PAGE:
Where Is the Account Number on a Check?
For setting up payments in an electronic mode you must have the checking account number. And, one of the easiest ways to do the same is to find that number on a personal check.
Usually, the account number is placed on the bottom of your check. Ideally, there should be three different sets of numbers in a special computer readable font located at the bottom. The first place is the number on the left of your bank routing number. Secondly, on the middle of your account number and thirdly, is your check number. Mostly the same layout is used in all of the personal checks, but these business checks and printed checks have a completely a different format.
You can simply find the account number on a check by locating the formatting symbol. It means the digits just before the account number.
Other Numbers on your Check
If you need to provide your account related information, then there’s a good chance that you need to provide the details from the check as well. Let alone your account number by itself isn’t sufficient to make a link to your bank account for direct deposit or for automatic bill payments.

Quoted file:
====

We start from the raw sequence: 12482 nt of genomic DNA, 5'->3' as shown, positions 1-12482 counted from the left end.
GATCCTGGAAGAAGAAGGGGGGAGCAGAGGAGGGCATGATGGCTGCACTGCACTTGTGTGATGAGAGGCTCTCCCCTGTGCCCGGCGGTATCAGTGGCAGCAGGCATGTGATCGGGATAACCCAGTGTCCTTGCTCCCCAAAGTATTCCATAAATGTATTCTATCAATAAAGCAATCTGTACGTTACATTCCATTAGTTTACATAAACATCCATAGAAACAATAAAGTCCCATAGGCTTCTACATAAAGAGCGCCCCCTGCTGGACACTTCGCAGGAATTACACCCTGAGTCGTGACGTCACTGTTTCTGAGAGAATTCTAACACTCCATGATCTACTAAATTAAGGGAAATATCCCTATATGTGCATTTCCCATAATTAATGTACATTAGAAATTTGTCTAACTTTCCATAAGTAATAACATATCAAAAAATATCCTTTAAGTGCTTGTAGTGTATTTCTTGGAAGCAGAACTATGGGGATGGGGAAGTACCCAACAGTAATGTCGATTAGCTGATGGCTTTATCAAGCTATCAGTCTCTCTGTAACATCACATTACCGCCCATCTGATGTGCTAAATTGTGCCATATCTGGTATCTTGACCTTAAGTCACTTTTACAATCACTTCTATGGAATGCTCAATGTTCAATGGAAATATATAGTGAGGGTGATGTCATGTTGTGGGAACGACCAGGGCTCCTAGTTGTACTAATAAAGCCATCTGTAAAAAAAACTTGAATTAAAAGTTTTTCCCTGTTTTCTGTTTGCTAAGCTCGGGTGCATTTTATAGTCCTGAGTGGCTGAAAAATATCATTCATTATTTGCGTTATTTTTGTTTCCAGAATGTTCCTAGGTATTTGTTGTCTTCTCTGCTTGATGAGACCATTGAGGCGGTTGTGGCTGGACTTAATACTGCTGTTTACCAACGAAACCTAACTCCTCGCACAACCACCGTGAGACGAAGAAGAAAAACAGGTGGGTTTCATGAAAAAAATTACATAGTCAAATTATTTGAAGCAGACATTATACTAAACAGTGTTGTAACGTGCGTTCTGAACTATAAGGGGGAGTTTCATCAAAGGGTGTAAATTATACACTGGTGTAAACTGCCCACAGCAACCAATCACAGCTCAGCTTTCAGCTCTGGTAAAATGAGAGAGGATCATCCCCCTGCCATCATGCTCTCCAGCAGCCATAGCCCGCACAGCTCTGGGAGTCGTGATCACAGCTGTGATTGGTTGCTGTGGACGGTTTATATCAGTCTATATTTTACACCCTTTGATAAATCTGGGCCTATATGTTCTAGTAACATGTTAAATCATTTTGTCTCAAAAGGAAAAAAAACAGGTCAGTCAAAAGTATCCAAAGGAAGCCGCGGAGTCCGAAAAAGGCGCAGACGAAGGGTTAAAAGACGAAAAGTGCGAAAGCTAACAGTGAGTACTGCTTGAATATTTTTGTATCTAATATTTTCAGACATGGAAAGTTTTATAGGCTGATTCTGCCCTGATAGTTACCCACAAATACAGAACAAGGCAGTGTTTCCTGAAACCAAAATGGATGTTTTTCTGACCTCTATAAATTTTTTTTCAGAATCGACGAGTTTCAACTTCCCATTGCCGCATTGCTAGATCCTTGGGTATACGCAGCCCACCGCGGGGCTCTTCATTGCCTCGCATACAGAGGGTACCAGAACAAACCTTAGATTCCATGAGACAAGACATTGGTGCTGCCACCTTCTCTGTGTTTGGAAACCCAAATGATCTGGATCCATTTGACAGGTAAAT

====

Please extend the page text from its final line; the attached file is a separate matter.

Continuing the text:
Routing numbers: It is a number placed on the far left which is generally your bank’s routing transit number (RTN) or American Bankers Association (ABA) number.
That simple nine-digit number denotes your bank, but it doesn’t identify your specific account at the bank.
Check numbers: These are the set of numbers on the far right should be a check number, which is just used to recognize an individual check for your own accounting. A check number does not position your bank or your account.
To promote complicate matters, those checks occasionally show account and routing numbers that are dissimilar from the numbers on your private checks. If you try to duplicate your account number from a check written using your bank’s online bill payment tool, you’ll get an account number that does not map straight to your separate account – it goes to an account that your bank uses for bill payment in its place. You won’t be able to use those statistics to link your account for direct payment, ACH payments, or wire transfers.
It’s best to use a lately-printed personal check to find your account info – or just contact your bank and get the particulars. If you have any worries, contact your bank.